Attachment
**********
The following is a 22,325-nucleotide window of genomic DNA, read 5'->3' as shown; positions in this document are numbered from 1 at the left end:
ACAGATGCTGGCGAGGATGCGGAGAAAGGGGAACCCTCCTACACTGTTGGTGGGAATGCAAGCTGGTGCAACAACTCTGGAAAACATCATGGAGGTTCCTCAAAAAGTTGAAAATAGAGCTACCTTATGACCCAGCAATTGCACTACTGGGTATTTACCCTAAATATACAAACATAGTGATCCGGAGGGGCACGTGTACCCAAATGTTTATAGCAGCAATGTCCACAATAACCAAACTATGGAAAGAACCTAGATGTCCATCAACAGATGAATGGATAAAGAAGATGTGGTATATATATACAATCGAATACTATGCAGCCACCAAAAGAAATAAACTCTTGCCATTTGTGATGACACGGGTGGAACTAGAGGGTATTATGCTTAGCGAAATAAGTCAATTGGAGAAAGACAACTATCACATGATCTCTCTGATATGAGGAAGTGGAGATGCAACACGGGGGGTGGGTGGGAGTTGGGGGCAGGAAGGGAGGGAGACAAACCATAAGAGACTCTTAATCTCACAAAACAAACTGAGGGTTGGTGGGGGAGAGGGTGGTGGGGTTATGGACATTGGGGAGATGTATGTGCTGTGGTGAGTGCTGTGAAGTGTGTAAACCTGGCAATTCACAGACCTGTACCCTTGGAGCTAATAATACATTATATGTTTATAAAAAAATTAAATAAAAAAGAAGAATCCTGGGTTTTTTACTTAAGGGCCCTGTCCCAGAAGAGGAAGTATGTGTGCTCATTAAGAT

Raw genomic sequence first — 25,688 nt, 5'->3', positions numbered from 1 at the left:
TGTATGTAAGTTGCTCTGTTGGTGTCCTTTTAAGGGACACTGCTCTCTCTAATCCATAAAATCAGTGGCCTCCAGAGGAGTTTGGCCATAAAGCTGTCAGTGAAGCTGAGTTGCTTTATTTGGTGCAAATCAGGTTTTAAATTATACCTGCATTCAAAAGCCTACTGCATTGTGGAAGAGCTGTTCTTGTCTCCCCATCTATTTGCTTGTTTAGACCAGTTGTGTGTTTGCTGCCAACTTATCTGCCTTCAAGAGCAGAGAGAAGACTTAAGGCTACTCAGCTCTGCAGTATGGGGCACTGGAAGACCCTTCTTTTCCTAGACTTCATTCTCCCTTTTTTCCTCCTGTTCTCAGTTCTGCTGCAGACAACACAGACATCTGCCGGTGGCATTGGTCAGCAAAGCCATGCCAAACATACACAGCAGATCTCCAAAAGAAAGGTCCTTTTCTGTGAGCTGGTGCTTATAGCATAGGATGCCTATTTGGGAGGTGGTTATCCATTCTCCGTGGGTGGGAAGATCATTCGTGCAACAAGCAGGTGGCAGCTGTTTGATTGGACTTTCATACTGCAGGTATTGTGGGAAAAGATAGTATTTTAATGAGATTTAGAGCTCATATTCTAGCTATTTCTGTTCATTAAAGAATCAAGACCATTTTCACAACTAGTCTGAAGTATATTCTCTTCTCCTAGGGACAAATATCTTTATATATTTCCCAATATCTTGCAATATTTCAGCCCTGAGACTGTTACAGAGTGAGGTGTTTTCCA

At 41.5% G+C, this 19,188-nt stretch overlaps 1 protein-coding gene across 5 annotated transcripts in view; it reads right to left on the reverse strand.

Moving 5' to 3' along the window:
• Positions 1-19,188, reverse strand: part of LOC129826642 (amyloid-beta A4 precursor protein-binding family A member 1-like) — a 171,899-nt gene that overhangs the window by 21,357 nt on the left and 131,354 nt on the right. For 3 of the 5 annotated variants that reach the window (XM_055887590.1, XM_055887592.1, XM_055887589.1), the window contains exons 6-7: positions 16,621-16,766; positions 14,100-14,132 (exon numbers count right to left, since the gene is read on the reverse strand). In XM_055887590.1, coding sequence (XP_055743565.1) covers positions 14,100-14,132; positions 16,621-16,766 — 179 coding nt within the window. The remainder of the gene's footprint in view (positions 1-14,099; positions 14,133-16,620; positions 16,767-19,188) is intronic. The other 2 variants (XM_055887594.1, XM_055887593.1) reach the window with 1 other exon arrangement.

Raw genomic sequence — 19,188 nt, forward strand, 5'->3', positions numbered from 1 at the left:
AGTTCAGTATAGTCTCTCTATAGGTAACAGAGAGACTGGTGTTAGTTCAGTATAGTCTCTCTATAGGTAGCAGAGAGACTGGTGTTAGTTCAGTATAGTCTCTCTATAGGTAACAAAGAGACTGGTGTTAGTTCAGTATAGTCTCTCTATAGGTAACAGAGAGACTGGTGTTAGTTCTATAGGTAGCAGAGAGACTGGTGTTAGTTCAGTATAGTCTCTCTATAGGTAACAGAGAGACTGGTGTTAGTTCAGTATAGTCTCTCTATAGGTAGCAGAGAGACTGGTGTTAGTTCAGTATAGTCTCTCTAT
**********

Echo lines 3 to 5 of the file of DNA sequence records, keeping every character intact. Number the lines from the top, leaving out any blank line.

Raw genomic sequence first — 25,688 nt, 5'->3', positions numbered from 1 at the left:
TGTATGTAAGTTGCTCTGTTGGTGTCCTTTTAAGGGACACTGCTCTCTCTAATCCATAAAATCAGTGGCCTCCAGAGGAGTTTGGCCATAAAGCTGTCAGTGAAGCTGAGTTGCTTTATTTGGTGCAAATCAGGTTTTAAATTATACCTGCATTCAAAAGCCTACTGCATTGTGGAAGAGCTGTTCTTGTCTCCCCATCTATTTGCTTGTTTAGACCAGTTGTGTGTTTGCTGCCAACTTATCTGCCTTCAAGAGCAGAGAGAAGACTTAAGGCTACTCAGCTCTGCAGTATGGGGCACTGGAAGACCCTTCTTTTCCTAGACTTCATTCTCCCTTTTTTCCTCCTGTTCTCAGTTCTGCTGCAGACAACACAGACATCTGCCGGTGGCATTGGTCAGCAAAGCCATGCCAAACATACACAGCAGATCTCCAAAAGAAAGGTCCTTTTCTGTGAGCTGGTGCTTATAGCATAGGATGCCTATTTGGGAGGTGGTTATCCATTCTCCGTGGGTGGGAAGATCATTCGTGCAACAAGCAGGTGGCAGCTGTTTGATTGGACTTTCATACTGCAGGTATTGTGGGAAAAGATAGTATTTTAATGAGATTTAGAGCTCATATTCTAGCTATTTCTGTTCATTAAAGAATCAAGACCATTTTCACAACTAGTCTGAAGTATATTCTCTTCTCCTAGGGACAAATATCTTTATATATTTCCCAATATCTTGCAATATTTCAGCCCTGAGACTGTTACAGAGTGAGGTGTTTTCCA

At 41.5% G+C, this 19,188-nt stretch overlaps 1 protein-coding gene across 5 annotated transcripts in view; it reads right to left on the reverse strand.